World Usability Day 2013 – Healthcare: Collaborating For Better Systems

World Usability Day 2013 will be celebrated this Thursday 14th November. In this annual event which has been celebrated since 2005, a common theme is selected to be covered by usability enthusiasts from all parts of the world. Topics that have already been discussed during World Usability Day include education, sustainability, transportation and communication. Healthcare was a theme of World Usability Day 2007 and comes back this year as an ever-important issue for usability experts. (Lead image source: World Usability Day)

In WUD, W stands for World

Every country participating in World Usability Day (WUD) is facing different challenges as the healthcare and usability in healthcare are developed on different levels. According to the official website of World Usability Day 2013, 77 events are scheduled in 26 countries. The types of event vary from conferences and seminars to workshops.


Making life easy

Healthcare is a field in which time is of the essence and where a mistake is extremely costly. Medical errors rank fifth among leading causes of death in the USA. Improving efficiency of the health organization can increase both patient satisfaction and the bottom line of healthcare industry – safety. At the end of the day, usability in healthcare is literally a matter of life and death.

The value of usability

Incorporating usability ideas in healthcare will increase:

  • Organization efficiency, that is especially important in multi-level and multi-field industry like healthcare
  • Effectiveness and user satisfaction for the individuals benefiting from healthcare

The underlying values are the main goals of usability in general. In healthcare, however, additional focus is on safety that can be greatly increased by means of user-centered design. In this way human behavior can be optimized and human error (that often appears in conditions of rush and stress) can be decreased. Let’s take a look at the real-life example:

The wall outlets for medical gases are color coded (yellow – room air, green – oxygen). The adapters attached to the tubes used to be color-coded as well (see the image below). The tubes where often mismatched – yellow adapter would be put into green (oxygen) wall outlet and vice versa. There were accidents where hospital staff were tubing in the wrong gas as they would look at the color of adapter not the outlet.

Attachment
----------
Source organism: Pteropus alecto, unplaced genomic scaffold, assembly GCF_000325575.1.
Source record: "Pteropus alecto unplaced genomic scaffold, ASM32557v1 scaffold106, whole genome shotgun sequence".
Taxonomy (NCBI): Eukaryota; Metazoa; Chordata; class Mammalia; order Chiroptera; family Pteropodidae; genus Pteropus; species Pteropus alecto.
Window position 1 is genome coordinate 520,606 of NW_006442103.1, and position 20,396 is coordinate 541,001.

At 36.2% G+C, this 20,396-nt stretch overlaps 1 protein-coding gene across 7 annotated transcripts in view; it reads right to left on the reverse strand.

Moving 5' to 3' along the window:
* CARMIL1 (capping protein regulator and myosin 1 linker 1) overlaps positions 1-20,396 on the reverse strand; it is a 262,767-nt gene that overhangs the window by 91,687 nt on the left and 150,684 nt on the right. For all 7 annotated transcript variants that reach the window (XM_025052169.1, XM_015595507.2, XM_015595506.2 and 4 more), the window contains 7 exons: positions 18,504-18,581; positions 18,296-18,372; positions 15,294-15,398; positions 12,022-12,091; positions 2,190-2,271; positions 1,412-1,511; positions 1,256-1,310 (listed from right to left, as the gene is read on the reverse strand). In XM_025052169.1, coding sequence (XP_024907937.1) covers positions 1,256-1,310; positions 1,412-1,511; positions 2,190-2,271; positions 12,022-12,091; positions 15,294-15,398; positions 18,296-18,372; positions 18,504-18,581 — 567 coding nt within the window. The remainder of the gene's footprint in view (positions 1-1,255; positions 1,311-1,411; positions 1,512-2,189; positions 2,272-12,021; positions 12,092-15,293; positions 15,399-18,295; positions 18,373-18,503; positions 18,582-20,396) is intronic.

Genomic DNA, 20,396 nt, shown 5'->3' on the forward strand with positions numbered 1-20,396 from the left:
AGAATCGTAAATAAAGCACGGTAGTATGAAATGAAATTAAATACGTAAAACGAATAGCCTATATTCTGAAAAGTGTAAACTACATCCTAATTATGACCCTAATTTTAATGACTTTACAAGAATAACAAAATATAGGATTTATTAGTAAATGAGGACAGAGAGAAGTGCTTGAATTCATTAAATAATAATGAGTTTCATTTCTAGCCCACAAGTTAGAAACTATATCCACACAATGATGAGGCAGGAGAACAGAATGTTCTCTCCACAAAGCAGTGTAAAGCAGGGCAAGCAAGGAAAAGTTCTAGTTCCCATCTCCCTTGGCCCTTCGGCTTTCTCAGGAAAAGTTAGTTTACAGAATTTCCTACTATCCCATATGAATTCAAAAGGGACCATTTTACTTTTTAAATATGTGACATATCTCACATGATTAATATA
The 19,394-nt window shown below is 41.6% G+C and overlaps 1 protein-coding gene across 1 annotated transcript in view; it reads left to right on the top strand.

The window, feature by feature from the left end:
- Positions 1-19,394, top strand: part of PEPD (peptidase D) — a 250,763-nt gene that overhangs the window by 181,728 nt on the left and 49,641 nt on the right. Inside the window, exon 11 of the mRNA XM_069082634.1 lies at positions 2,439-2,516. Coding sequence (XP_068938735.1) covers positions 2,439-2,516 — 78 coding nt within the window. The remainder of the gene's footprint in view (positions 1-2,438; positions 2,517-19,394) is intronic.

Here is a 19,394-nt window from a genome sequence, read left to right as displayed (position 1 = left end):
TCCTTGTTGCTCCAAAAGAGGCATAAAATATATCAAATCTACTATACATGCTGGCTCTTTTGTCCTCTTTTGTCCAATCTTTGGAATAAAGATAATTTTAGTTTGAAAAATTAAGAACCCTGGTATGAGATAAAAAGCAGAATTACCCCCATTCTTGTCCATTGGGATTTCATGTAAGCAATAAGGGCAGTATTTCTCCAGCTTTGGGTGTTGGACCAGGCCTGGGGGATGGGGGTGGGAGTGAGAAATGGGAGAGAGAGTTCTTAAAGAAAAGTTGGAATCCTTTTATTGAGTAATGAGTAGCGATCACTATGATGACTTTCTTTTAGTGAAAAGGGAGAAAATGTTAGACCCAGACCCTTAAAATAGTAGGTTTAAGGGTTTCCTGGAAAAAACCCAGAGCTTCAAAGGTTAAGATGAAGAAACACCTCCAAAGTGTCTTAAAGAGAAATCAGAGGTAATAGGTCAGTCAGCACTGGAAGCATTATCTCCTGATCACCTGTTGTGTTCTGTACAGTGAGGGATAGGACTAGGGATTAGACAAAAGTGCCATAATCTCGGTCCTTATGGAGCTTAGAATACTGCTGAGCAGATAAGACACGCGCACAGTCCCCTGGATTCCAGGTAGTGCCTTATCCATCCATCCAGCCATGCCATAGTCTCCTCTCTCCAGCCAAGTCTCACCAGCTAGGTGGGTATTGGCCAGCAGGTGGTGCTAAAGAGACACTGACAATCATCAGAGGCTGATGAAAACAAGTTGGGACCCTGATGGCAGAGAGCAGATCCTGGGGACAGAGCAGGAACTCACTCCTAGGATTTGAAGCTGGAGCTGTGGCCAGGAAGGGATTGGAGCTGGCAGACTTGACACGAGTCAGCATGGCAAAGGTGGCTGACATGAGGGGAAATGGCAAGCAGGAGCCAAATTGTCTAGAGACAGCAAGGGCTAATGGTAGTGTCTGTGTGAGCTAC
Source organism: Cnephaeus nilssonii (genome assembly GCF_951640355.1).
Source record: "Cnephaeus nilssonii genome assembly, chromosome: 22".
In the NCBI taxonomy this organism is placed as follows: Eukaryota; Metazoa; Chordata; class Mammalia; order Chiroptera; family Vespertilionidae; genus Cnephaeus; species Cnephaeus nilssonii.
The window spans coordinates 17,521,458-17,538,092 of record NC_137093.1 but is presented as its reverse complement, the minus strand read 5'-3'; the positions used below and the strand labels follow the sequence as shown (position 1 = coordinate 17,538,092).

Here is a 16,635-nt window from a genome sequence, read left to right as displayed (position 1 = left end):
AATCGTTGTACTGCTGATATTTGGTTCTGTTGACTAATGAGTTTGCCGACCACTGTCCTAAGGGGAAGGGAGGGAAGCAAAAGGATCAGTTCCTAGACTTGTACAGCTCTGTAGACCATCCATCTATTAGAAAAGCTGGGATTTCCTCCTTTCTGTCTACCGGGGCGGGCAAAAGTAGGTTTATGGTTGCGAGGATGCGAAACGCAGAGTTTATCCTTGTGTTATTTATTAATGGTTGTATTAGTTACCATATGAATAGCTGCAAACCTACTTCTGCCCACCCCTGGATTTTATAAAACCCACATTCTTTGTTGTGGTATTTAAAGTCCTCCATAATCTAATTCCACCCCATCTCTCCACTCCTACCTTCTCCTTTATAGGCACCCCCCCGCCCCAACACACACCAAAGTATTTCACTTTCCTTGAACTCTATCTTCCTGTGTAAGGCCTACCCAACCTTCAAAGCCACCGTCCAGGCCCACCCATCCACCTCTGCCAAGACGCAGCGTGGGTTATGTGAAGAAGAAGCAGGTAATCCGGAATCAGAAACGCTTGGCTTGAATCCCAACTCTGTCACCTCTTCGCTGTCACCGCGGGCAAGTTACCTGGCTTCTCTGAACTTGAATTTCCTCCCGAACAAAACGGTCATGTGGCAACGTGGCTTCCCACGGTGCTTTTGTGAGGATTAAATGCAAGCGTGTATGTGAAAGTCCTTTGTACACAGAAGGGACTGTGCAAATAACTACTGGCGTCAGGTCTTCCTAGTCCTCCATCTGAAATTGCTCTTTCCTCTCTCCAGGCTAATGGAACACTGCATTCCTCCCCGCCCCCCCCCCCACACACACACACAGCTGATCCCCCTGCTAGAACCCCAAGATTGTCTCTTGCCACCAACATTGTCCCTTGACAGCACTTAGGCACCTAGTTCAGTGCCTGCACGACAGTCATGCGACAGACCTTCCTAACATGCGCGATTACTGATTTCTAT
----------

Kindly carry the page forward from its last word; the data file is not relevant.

Source: BubbleMountain

The solution was to introduce clear, plastic adapters that would force the medical staff to look directly at the wall outlet and focus more on choosing the correct tube. As a result the errors decreased.

Learning from past mistakes

During the last couple of weeks, the fiasco of the Obamacare website was the talk of the town. There were primarily a number of infrastructural problems that prevented people from successfully using it, such as slow page load or error alerts.

Apart from that, however, the website had serious issues with usability. Among these one can definitely distinguish problematic web forms. The text fields were not described properly and the password conditions were not precise. On top of that, fields that are typically not included in initial registration forms (e.g. security questions) increased the likelihood of drop-offs.

These issues are in line with other widely recognized healthcare usability problems, such as:

  • Poor usability of health record bases
  • Not considering low-literacy users
  • Non-optimal design of medical devices
Despite costing $93m, the ObamaCare website faced numerous technical glitches (Source: Fox News)

As you can see, the issues are not confined to the IT realm. Healthcare systems have many working parts and errors can appear on many levels. This is why focus on usability and user-centered design are so important on all of these levels.

How can you take part in the change?

Obamacare website was only tested for two weeks and the contractors themselves admit they should have run it for months before launching.

Simple web form analytics can help identify problems with form fields, including the data about how much time people need to fill every field and how many people dropped out from a given field.

Usability tests, visualizing user behavior by means of visitor recording can be helpful for optimizing healthcare online and offline solutions. You can check the findability of crucial information on the websites and in e-databases.

What is more, knowing people’s opinion is of utmost importance in healthcare as patient feedback can help develop empathy and the sense of being in the user shoes.

That is all I have to say for now. Until next Thursday, may I take this opportunity to wish you a happy World Usability Day 2013!

Save money and improve usability at the same time


Online tools as the ones described above are provided by UsabilityTools, a platform you may remember from this review.

To celebrate World Usability Day 2013 the good folks at UsabilityTools are offering a 40% discount on all pricing plans at UsabilityTools to all UsabilityGeek readers.

In order to claim your discount sign up at and enter the promo code: WUD2013

The discount is valid from the 14th to the 30th of November 2013.